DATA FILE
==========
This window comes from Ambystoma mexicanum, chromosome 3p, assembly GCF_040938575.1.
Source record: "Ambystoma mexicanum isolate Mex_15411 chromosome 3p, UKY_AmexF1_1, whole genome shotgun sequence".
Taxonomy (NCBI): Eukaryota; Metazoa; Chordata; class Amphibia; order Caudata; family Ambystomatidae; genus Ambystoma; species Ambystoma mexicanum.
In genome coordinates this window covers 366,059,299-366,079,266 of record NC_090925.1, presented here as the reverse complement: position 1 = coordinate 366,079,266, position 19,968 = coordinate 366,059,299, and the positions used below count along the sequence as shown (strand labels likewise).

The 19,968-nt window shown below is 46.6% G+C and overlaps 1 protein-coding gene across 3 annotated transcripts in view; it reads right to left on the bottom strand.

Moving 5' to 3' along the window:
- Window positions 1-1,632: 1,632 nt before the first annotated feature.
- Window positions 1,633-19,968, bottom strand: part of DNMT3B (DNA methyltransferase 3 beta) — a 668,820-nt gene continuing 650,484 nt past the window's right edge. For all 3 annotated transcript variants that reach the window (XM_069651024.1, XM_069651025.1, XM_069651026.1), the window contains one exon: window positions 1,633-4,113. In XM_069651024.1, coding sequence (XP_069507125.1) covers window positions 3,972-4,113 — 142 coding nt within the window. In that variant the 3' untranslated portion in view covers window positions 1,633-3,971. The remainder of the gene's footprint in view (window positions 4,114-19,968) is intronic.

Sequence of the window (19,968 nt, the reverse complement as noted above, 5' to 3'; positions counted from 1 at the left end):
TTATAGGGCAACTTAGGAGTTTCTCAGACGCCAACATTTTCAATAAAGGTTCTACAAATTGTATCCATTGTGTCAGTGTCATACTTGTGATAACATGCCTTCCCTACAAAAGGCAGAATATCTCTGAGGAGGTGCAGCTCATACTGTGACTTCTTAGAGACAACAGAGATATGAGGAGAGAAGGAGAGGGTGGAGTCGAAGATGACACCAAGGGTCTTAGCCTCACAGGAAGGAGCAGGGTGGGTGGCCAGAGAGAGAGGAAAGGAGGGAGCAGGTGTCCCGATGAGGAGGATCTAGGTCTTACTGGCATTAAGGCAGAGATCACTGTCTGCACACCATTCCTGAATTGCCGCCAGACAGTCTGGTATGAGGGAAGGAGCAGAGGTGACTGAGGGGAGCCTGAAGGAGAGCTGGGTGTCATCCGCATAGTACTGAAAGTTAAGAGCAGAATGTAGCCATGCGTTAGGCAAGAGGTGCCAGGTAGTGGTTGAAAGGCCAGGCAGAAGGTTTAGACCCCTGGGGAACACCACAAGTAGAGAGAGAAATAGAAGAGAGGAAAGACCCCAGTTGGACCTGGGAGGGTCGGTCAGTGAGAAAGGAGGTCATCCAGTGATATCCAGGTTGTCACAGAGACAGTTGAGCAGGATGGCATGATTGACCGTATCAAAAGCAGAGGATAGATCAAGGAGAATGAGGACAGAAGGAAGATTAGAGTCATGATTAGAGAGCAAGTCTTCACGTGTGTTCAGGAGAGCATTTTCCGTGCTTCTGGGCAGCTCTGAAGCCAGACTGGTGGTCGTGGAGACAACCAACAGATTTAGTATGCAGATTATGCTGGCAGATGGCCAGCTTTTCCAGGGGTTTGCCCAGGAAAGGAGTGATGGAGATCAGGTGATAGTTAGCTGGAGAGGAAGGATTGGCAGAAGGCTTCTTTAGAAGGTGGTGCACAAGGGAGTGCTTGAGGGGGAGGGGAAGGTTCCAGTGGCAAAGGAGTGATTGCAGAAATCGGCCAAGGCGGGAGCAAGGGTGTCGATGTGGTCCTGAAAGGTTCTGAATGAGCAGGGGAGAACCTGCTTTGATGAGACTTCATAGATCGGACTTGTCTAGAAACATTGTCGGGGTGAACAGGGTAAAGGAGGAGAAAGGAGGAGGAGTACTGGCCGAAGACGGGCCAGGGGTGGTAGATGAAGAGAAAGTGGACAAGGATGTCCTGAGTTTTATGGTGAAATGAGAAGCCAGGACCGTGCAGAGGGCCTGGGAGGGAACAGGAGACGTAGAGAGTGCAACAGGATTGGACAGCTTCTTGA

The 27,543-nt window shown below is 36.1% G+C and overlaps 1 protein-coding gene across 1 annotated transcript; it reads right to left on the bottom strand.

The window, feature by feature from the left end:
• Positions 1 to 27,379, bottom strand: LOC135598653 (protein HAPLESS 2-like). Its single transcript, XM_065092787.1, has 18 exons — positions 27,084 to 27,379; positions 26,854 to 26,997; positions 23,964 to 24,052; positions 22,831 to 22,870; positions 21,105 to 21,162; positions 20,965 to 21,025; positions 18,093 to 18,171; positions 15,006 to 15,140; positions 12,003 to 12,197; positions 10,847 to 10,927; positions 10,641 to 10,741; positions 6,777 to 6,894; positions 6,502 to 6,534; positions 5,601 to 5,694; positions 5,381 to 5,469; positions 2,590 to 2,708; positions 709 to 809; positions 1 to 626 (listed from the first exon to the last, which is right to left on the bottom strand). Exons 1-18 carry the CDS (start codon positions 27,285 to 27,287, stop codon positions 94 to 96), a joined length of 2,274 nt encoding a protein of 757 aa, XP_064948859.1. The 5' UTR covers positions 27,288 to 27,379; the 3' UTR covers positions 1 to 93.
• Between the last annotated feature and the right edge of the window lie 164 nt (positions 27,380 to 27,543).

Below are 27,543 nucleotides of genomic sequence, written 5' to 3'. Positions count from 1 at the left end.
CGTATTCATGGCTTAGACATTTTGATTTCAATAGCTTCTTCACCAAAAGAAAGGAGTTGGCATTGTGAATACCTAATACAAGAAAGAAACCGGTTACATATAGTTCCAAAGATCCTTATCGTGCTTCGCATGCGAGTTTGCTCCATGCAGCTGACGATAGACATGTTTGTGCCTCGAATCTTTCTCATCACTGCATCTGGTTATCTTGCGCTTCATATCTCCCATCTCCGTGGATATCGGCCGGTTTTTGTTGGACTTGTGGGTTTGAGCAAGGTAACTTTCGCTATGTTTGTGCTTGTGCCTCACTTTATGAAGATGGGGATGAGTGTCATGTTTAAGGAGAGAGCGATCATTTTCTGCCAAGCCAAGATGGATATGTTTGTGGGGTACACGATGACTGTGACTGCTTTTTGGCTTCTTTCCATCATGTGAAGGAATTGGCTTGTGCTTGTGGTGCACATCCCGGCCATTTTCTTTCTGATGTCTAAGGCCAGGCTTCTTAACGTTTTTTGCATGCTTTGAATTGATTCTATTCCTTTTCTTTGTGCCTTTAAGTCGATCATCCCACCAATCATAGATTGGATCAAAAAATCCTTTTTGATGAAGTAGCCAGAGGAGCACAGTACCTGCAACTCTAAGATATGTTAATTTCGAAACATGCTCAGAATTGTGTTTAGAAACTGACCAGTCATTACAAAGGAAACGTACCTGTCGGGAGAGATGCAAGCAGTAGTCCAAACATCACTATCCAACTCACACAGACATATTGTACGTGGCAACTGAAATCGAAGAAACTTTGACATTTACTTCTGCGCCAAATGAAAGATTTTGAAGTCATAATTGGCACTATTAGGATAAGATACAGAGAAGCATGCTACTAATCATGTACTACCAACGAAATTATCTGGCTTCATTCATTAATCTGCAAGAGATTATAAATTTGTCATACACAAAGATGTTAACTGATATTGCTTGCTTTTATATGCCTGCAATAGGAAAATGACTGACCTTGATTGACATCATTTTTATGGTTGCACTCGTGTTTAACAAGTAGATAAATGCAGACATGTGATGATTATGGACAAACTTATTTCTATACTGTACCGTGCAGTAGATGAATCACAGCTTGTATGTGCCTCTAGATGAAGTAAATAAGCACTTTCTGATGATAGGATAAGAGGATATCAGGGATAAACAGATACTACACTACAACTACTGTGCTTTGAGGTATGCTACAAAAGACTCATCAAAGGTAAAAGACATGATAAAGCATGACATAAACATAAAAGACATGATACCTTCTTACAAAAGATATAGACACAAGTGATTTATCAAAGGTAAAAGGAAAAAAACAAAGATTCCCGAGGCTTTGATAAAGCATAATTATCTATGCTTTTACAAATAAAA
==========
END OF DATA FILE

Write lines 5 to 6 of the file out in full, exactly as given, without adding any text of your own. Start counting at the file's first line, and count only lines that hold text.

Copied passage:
The 19,968-nt window shown below is 46.6% G+C and overlaps 1 protein-coding gene across 3 annotated transcripts in view; it reads right to left on the bottom strand.

Moving 5' to 3' along the window: